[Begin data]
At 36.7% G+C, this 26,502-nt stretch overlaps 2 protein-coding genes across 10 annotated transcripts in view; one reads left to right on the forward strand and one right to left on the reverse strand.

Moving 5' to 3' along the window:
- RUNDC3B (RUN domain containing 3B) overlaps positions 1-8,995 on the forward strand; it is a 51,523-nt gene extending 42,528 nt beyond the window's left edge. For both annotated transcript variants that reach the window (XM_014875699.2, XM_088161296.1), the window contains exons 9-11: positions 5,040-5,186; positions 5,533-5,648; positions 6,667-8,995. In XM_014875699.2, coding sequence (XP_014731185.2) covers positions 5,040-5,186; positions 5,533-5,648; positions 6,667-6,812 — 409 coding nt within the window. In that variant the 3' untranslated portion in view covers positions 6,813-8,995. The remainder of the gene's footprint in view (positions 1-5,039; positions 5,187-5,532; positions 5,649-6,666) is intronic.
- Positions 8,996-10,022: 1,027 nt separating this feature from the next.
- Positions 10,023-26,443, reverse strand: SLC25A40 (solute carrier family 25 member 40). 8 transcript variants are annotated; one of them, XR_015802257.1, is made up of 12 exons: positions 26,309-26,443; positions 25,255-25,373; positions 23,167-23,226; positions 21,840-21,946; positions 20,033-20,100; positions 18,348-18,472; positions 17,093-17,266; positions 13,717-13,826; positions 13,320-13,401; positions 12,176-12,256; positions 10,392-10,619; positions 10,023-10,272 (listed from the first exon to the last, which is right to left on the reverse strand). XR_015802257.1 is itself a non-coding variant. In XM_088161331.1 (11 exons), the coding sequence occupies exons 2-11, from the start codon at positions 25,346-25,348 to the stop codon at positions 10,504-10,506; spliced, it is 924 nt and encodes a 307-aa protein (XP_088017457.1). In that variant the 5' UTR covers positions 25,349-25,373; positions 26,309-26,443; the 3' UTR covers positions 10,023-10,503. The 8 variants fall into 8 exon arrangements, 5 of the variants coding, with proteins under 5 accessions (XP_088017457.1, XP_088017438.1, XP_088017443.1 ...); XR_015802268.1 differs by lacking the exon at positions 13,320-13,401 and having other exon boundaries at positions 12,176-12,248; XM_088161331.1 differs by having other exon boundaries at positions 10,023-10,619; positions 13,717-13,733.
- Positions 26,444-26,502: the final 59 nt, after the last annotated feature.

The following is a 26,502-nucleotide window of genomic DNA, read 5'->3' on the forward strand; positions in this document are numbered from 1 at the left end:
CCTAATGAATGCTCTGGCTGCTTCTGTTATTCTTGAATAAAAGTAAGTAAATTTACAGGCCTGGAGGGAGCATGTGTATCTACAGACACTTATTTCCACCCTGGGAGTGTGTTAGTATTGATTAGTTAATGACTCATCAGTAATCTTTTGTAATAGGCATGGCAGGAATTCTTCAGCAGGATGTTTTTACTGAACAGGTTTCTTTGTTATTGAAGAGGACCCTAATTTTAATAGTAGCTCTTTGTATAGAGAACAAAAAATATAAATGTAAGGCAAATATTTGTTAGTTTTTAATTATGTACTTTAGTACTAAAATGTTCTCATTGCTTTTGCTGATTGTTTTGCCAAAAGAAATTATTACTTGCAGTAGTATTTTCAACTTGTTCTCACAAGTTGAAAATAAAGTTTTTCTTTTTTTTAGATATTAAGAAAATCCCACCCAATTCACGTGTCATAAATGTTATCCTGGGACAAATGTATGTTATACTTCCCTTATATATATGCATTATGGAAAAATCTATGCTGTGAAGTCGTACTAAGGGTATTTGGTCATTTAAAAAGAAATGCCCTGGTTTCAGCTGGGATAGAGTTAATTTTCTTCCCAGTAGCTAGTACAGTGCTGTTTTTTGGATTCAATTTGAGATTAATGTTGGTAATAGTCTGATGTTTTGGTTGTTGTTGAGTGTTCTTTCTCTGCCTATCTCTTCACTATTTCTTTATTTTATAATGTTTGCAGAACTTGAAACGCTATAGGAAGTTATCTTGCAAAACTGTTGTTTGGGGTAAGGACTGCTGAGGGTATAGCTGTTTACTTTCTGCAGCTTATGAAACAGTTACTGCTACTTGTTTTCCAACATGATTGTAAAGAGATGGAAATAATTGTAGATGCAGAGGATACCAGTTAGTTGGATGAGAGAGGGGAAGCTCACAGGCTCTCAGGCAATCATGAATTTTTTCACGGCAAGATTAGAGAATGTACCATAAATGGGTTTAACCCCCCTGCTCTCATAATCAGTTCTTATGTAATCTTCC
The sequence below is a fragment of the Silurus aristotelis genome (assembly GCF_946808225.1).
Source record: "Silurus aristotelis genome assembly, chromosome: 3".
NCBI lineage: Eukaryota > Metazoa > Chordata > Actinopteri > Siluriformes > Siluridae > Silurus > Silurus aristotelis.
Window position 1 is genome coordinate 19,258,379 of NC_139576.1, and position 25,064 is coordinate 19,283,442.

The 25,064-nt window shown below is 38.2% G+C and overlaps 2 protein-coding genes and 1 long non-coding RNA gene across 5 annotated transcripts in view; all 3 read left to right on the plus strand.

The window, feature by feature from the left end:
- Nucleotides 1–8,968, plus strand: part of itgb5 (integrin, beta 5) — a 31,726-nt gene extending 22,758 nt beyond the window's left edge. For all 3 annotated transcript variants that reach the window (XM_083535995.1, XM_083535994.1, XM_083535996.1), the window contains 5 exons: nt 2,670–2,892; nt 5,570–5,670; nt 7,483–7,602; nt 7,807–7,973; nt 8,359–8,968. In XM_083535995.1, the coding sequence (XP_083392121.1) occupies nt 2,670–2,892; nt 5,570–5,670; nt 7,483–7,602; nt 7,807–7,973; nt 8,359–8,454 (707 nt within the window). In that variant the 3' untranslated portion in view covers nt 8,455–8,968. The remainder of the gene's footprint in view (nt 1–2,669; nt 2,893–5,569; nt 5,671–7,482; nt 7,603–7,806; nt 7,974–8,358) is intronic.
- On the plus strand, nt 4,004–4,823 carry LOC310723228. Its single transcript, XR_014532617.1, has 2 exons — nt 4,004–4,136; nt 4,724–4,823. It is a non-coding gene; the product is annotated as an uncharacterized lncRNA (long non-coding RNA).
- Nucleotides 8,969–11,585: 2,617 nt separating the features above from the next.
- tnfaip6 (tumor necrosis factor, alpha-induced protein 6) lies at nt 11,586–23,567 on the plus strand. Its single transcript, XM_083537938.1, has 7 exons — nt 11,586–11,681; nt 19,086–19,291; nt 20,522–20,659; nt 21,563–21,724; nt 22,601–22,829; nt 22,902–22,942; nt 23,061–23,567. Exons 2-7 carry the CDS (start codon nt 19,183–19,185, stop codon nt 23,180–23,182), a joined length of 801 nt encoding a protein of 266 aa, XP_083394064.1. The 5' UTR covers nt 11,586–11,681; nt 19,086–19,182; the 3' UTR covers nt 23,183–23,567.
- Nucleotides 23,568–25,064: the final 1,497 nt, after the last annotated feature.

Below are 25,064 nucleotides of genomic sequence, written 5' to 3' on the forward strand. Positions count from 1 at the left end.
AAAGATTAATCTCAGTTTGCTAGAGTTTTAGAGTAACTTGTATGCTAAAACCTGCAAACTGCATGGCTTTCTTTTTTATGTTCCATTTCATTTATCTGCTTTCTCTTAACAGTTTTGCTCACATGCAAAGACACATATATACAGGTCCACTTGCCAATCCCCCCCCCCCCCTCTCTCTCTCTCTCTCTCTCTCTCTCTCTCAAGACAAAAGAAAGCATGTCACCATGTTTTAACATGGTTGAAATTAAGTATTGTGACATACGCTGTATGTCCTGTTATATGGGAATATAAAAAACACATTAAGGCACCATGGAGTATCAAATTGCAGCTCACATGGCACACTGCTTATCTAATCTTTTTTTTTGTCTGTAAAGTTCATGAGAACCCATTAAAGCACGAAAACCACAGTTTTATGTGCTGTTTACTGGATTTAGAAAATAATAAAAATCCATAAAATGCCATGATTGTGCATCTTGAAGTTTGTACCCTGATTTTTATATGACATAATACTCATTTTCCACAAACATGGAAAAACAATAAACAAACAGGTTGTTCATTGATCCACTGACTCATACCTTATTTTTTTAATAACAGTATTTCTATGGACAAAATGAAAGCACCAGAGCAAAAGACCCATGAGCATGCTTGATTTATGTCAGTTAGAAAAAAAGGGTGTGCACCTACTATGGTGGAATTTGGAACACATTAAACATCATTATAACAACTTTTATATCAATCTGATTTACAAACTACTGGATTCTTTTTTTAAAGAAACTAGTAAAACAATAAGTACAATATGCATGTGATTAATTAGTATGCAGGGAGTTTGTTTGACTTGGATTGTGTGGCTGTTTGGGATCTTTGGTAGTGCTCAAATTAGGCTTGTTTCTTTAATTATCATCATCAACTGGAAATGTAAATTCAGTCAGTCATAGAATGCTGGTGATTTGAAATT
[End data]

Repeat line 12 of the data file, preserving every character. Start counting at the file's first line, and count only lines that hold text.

Window position 1 is genome coordinate 19,258,379 of NC_139576.1, and position 25,064 is coordinate 19,283,442.